Koreans' challenge on LPGA: Turn success into recognition
Wednesday, June 5, 2013
PITTSFORD, N.Y. – The chances of an Asian-born player winning the Wegmans LPGA Championship are about as good as Thursday’s forecast for rain. Well, maybe not 90 percent strong, but showing up without an umbrella would be downright foolish. Same for betting against the Asians.
Asian-born players have won the past eight LPGA majors. The tour brought in three of its top-ranked Korean players – World No. 1 Inbee Park, No. 3 Na Yeon Choi and No. 9 Jiyai Shin – for a pre-tournament press conference at Locust Hill Country Club. They have combined for $20 million in earnings and 24 victories, including five majors.
Why the collective success?
“I don’t know,” said Park, smiling. “It’s in our blood. I think maybe we have dominant blood.”
Seven of the top-10 players in the world are Asian. Four of those seven are South Korean. Their straight, consistent games and even-tempered demeanors are ideal for major conditions. American Stacy Lewis’ victory at the 2011 Kraft Nabisco Championship was the last time a non-Asian player won a major.
Naturally, Se Ri Pak was mentioned. Hardly a press conference goes by for Korean players that Pak’s trailblazing efforts aren’t mentioned.
An interesting question was posed to this generation of Korean stars: If these three players walked together in downtown Seoul, without their golf clothes on, what would happen?
“I think all the old guys who watch golf will recognize us,” Park said. “If we were to go to a golf course, it’s definite. But just walking down Seoul with a bunch of young people, we have a slim chance.”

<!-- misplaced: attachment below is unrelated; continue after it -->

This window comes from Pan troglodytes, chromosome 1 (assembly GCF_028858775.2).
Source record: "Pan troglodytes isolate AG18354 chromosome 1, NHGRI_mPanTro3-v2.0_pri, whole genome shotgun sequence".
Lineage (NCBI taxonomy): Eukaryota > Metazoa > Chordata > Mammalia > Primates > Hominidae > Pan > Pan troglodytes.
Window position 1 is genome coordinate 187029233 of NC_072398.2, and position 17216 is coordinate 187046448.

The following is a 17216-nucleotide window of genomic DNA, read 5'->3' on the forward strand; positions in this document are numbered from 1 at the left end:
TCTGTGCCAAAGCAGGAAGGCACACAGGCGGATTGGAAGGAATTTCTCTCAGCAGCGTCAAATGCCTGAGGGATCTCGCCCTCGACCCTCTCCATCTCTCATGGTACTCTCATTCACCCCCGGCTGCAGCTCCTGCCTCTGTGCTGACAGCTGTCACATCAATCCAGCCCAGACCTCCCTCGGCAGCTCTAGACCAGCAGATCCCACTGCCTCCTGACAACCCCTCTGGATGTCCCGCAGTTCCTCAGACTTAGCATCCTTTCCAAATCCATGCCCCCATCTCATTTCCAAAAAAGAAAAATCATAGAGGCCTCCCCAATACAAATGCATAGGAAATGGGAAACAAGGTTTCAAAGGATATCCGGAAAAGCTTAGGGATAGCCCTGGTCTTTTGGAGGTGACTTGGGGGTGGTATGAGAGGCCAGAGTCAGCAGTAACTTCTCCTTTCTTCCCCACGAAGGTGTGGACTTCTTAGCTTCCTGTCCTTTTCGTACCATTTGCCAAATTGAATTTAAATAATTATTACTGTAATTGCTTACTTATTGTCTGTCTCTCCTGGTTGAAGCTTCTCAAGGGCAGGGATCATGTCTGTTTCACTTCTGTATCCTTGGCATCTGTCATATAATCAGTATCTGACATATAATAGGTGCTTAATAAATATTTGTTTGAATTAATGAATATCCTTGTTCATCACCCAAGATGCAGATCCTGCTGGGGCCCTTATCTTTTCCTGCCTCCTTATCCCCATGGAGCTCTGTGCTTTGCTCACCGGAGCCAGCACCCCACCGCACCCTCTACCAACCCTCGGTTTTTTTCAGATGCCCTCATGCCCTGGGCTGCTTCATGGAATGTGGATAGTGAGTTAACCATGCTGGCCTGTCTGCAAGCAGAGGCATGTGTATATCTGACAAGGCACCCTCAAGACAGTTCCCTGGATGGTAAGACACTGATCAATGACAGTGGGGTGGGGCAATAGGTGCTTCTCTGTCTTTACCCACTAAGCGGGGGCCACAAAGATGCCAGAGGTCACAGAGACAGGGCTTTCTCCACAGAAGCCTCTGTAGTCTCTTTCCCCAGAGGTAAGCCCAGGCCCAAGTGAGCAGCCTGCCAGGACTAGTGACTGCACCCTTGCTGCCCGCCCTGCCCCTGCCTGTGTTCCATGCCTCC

In Korea, Choi said, residents say it’s difficult to recognize her without the hat. In America, she won the 2010 Vare Trophy and felt anonymous even with the hat. That’s when Choi decided that if she wanted American fans to know her name, she’d have to learn English.
For Park, it was an easier transition, having moved to the U.S. at age 12. Even then she had a tough time early on in junior tournaments when she didn’t have a caddie.
“I didn’t know how to ask ‘tend the pins,’ ” Park said, “so I just putted without knowing where the hole was.”
Shin stands out with her colorful hair, mixing it up with bold colors every other week. An aspiring singer, Shin has two albums out in Korea, but that kind of trivia is lost on the average American fan.
The LPGA’s task of helping U.S. fans differentiate between a host of players who have similar games and, oftentimes, similar names, remains a difficult one. Players such as Choi and Shin have come a long way in their ability to tell their stories. That being said, even they acknowledge that, despite their overwhelming success on the LPGA, they’re not exactly rock stars in any time zone.
“It’s tougher for us,” Park said of her Korean compatriots. “It’s tougher for us than other people to get recognized.”
Still, they keep winning.
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